Summary: Concentrates on the second beatitude with brief comment on teh first.
Blessed are those who mourn.
What are the beatitudes there for? What was Jesus doing when he gave these words to these people? For a long time, I saw these as a list of instructions somewhat similar to the Ten Commandments. I believed that Jesus was saying this was what he wanted his followers to be like, and it was up to them to become like it. It was only as I came to know my Bible a little better that this view began to change. For 2,000 years, the Jewish people had had a list of instructions to follow on how they were to become a holy people. The Old Testament books of Leviticus, Numbers and Deuteronomy give all of those instructions. And they had failed to do this, Jesus was the proof of that failure for if it was possible for us to have fellowship with God by following a set of rules, he would not have needed to die on the cross.
The last thing he was going to do was arrive on earth and set up a new set of rules that we have to follow for he knew that we would fail to do this just as we failed before. So why did he give them? To find that out we need to first look at the person who was the perfect example of all of these beatitudes. He told us, “Blessed are the poor in spirit”, he showed this in his own life by the words John gives us in Chapter 5:19: “I tell you the truth, the Son can do nothing by himself; he can only do what he sees his Father doing, because whatever the Father does, the Son also does.” If you need further evidence of this, look in Philippians 2:5-11 at Paul’s words: “Your attitude should be the same as that of Christ Jesus: Who, being in very nature God, did not consider equality with God something to be grasped, but made himself nothing, taking the very nature of a servant, being made in human likeness. And being found in appearance as a man, he humbled himself and became obedient to death – even death on a cross! Therefore God exalted him to the highest place and gave him the name that is above every name, that at the name of Jesus every knee should bow, in heaven and on earth and under the earth, and every tongue confess that Jesus Christ is Lord, to the glory of God the Father.”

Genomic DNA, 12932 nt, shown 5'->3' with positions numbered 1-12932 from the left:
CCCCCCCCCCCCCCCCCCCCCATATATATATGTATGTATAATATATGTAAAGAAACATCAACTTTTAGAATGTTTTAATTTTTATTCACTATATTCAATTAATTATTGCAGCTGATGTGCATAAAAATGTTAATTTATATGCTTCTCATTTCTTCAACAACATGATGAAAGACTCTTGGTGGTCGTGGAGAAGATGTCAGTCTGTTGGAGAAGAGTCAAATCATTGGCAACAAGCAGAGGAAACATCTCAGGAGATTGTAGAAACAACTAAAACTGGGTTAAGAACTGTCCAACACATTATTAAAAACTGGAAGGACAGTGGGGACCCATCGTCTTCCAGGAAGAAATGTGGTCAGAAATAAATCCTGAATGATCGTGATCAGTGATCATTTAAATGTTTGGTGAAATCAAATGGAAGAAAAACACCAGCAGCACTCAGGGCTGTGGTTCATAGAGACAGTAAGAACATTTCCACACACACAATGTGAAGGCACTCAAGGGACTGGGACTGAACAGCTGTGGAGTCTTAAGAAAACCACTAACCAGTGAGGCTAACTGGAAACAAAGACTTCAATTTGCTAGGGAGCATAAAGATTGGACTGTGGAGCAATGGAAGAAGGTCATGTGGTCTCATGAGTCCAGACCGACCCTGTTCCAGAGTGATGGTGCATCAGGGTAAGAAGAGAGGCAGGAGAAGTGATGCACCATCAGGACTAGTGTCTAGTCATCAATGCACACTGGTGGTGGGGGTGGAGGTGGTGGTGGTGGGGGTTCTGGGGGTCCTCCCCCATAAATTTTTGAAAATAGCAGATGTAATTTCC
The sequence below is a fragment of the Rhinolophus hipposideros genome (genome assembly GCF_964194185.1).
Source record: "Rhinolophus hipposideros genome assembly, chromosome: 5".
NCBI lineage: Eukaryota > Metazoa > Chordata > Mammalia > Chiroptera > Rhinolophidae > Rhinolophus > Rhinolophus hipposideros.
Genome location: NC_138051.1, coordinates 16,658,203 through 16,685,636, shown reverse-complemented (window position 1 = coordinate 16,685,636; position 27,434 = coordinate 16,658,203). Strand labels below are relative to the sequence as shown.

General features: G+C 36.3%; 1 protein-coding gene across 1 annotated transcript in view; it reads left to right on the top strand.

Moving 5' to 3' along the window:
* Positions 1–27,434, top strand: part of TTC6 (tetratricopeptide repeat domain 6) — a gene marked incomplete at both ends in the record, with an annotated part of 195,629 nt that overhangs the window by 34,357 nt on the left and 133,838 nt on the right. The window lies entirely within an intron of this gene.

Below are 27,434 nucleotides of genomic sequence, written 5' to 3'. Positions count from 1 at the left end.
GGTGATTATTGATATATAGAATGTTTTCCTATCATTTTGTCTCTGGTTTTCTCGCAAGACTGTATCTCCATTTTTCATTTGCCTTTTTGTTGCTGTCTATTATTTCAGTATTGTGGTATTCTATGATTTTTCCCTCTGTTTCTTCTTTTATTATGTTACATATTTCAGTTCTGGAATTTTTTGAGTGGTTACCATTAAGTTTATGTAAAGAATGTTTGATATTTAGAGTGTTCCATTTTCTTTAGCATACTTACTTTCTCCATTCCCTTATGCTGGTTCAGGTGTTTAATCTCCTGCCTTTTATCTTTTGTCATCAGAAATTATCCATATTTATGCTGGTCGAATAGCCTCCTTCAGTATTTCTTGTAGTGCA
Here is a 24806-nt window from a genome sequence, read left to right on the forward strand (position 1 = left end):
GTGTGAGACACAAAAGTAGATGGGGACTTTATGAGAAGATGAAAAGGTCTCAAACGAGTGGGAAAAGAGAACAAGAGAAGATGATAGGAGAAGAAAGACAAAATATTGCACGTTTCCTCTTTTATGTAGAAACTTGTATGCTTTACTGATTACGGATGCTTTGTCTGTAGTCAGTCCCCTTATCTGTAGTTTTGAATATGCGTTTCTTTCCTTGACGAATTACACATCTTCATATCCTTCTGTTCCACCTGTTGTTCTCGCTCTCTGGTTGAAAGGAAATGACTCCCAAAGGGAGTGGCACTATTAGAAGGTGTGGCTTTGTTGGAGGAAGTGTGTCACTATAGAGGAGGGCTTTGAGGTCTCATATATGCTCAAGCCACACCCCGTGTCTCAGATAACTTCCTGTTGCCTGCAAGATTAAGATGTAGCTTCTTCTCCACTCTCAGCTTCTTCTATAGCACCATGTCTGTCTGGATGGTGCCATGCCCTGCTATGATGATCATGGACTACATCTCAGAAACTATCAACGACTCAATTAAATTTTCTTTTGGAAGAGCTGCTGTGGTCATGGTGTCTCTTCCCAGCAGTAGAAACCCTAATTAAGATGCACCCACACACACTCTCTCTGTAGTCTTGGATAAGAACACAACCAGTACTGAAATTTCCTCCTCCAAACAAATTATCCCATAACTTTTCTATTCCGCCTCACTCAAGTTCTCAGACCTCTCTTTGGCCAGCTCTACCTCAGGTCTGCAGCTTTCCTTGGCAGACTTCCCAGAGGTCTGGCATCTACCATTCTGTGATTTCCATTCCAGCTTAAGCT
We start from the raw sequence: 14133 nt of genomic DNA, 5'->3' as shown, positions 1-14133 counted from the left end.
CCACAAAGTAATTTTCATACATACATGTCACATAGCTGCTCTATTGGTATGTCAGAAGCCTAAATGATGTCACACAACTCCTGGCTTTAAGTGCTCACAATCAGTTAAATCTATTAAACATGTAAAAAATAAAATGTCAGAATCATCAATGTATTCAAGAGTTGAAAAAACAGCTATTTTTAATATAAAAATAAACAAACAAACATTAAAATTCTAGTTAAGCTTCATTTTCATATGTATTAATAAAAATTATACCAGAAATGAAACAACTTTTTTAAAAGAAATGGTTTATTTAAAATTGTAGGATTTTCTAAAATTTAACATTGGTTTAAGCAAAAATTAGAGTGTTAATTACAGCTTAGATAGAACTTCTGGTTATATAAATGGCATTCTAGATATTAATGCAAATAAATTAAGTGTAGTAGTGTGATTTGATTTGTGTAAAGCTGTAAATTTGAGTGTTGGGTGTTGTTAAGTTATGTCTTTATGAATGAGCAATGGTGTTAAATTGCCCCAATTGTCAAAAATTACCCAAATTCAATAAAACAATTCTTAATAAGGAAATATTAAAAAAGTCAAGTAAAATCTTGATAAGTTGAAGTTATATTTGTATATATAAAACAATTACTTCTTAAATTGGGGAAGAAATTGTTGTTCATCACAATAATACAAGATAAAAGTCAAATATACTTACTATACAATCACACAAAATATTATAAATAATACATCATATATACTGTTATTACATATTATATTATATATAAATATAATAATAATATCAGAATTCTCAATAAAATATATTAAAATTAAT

While we are touring the Bible, we may as well look at how the second of these beatitudes – “Blessed are those who mourn” was illustrated perfectly in Jesus’ life as well. Jesus knew exactly what it was to mourn. The shortest verse in our Bibles shows this. Two words in John 11:35 – ‘Jesus wept’. I am sure that not all of his mourning at that time was for Lazarus though, but rather for the unbelief being shown by those closest to him. Luke records a lesser known instance of Jesus’ mourning in chapter 19:41: As he approached Jerusalem and saw the city, he wept over it and said, “If you, even you, had known on this day what would bring you peace – but now it is hidden from your eyes. The days will come upon you when your enemies will build an embankment against you and encircle you and hem you in one every side. They will dash you to the ground, you and the children within your walls. They will not leave one stone on another, because you did not recognise the time of God’s coming amongst you.” That was Jesus mourning for the sin of those around him, a sin that would lead to such pain and anguish as had seldom been heard.
When Jesus gave those beatitudes, he was giving a description of his own life. We find out more about why he gave them by looking at the people he gave the beatitudes too. The Sermon on the Mount begins with Matthew’s introduction: “Now when he saw the crowds, he went up on a mountainside and sat down. His disciples came to him, and began to teach them, saying:” Jesus was not giving this sermon to crowds of people who did not know who he was. He was talking to twelve people who were called and chosen by God. Then look at what he says after the beatitudes: “You are the salt of the earth, you are the light of the world.” In those two sentences Jesus is not telling his disciples what they will be at some point in the future, he is not saying they have to strive to become the light of the world or the salt of the earth, he says you are these things. Because they are called and chosen by God, they are these things. I believe that Jesus was saying the same thing about the beatitudes. He was not saying you must be like this, he was saying I am like this, and because I have called and chosen you, you are like this.